Administrative subdivisionsEdit

CultureEdit

The official calendar of Nepal is the Vikram Samvat, which is a Hindu calendar. Their new year begins in Baishakh, which is around mid-April. Nepal has 36 public holidays in the year. This makes Nepal the country with the most public holidays.[18]

The national cuisine of Nepal is Dhindo and Gundruk. Dhindo is a type of dough that is served very hot. Gundruk is a dish with fermented green vegetables.

Association football is the most popular sport in Nepal. The Nepal national football team plays at Dasarath Rangasala Stadium in Tripureswar, Kathmandu, Nepal.

National symbols of NepalEdit

The national symbols of Nepal, according to the Interim Constitution, are:[19][20]

HISTORY

King Prithvi Narayan Shah of Gorkha in1786 had invaded the Kathmandu Valley and unified Nepal. Before the unification, Nepal was ruled by various Kirats, Lichchavis, Thakuris and Mallas. The history mentioned that Kirats ruled Nepal during the 7th century BC. Though much was not known about Kirats,the Lichchavi dynasty followed the Kirats which lasted from the 2nd to 9th century AD. Nepal was ruled by the Thakuris who were followed by the Mallas for two centuries after The Lichchavis. Nepal was divided into many principalities and small kingdoms in the fifth centuries of Malla rule.

Jang Bahadur Rana the then Prime Minister of Nepal revolted against the royalty in 1844. The famous Kot Massacre took place during this period in which numbers of noblemen were killed. The Rana took absolute power but continued to maintain the Shah family in the palace. The 104 years regime of Ranas came to and end due to their autocratic rules.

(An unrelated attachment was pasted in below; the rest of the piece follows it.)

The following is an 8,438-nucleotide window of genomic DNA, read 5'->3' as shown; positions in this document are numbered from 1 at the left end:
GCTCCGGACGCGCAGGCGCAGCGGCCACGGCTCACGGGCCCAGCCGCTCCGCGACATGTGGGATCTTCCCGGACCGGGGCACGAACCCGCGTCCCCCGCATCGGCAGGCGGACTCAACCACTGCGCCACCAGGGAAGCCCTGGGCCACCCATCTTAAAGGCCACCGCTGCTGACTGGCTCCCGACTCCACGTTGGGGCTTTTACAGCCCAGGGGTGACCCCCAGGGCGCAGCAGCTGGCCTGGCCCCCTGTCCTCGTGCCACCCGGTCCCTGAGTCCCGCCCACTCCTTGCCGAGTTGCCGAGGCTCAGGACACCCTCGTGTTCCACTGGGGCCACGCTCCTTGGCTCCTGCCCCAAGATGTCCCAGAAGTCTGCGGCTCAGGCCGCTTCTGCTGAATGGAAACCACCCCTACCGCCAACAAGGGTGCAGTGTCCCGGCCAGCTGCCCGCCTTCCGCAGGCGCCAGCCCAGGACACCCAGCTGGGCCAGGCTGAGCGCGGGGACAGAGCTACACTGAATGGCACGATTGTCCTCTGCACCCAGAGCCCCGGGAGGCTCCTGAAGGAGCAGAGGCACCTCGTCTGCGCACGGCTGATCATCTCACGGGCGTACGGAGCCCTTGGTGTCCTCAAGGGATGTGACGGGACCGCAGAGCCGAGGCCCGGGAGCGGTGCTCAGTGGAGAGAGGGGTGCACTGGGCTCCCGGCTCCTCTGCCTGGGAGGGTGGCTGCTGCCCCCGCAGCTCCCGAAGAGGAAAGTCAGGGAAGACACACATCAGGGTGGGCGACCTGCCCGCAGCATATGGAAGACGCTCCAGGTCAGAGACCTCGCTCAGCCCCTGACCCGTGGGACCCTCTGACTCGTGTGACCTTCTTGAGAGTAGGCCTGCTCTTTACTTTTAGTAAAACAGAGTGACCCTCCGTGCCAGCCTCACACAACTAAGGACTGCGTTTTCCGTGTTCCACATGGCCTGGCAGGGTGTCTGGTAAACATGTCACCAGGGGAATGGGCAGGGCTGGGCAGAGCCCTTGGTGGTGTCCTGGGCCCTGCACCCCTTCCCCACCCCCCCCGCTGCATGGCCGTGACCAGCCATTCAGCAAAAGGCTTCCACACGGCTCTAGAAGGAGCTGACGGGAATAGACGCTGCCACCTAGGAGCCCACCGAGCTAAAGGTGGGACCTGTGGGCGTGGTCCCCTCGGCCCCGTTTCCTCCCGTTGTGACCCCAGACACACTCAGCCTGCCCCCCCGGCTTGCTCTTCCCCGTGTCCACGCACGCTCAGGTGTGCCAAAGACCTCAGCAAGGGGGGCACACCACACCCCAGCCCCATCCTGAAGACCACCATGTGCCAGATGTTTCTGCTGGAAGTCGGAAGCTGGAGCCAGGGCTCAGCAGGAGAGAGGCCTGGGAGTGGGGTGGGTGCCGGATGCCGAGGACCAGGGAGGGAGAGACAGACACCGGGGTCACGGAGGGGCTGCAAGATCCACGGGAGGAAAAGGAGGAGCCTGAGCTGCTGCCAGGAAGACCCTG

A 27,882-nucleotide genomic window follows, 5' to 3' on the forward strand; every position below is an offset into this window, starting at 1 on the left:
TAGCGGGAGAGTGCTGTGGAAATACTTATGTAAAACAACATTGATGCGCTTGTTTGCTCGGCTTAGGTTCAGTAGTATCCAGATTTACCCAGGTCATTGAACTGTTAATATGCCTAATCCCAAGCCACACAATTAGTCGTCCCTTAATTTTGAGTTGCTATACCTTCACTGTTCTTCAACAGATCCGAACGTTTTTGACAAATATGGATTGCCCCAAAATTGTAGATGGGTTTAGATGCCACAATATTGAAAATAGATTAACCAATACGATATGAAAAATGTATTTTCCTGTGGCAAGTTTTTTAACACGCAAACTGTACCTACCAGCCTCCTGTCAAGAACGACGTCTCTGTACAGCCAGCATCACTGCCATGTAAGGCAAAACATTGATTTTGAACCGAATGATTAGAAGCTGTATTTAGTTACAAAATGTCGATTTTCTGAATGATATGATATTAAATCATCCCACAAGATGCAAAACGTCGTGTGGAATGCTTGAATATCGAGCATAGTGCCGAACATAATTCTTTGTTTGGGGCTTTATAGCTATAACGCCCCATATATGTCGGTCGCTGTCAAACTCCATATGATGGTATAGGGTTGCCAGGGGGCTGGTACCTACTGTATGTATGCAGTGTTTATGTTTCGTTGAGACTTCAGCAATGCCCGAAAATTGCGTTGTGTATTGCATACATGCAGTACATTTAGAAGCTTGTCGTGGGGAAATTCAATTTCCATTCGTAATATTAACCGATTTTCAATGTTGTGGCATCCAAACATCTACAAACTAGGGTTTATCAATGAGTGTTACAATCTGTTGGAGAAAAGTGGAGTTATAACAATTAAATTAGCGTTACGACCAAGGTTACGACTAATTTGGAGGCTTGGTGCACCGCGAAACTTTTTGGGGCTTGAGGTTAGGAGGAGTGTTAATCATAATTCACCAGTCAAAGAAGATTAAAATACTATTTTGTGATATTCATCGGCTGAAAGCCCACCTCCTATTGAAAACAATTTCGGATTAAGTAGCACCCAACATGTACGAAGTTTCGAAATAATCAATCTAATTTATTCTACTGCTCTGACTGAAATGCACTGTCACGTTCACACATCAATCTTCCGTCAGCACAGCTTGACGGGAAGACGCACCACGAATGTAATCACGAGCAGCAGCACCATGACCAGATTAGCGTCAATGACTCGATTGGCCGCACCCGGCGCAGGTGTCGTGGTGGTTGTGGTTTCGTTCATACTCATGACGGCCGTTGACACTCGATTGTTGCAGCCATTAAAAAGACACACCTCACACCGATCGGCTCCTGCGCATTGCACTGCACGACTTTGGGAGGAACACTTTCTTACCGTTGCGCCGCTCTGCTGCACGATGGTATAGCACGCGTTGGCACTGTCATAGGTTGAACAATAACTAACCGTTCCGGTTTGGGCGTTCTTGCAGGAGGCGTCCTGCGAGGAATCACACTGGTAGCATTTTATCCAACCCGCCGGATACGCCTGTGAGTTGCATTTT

It was in November 1950 King Tribhuvan restored democracy overthrowing the Rana regime with large number of Nepalese people support. He restored Shah Regime again in Nepal.After his death King Mahendra had ruled in Nepal from 13 March 1955 to 31 January 1972.

Birendra ruled Nepal from 31 January 1972 –1 June 2001and he was known as one of the most noble and peaceful king of Nepal. The entire family of King Birendra was massacred in June 2001 popularly Known as Royal Massacre 2001. Prince Dipendra was crowned as King while he was on coma stage, later he died in hospital bed. After the death of Diepndra , Gyanendra Shah late King Birendra’s brother succeeded  as the King of Nepal.

King Gyanendra Shah was dethroned in 2006 by a decade long People’s revolution led by communist party of Nepal (Maoist) and several weeks protest by major political parties and established Federal Democratic Republic of Nepal.

 
NepalPopulation Graph

Related pagesEdit

ReferencesEdit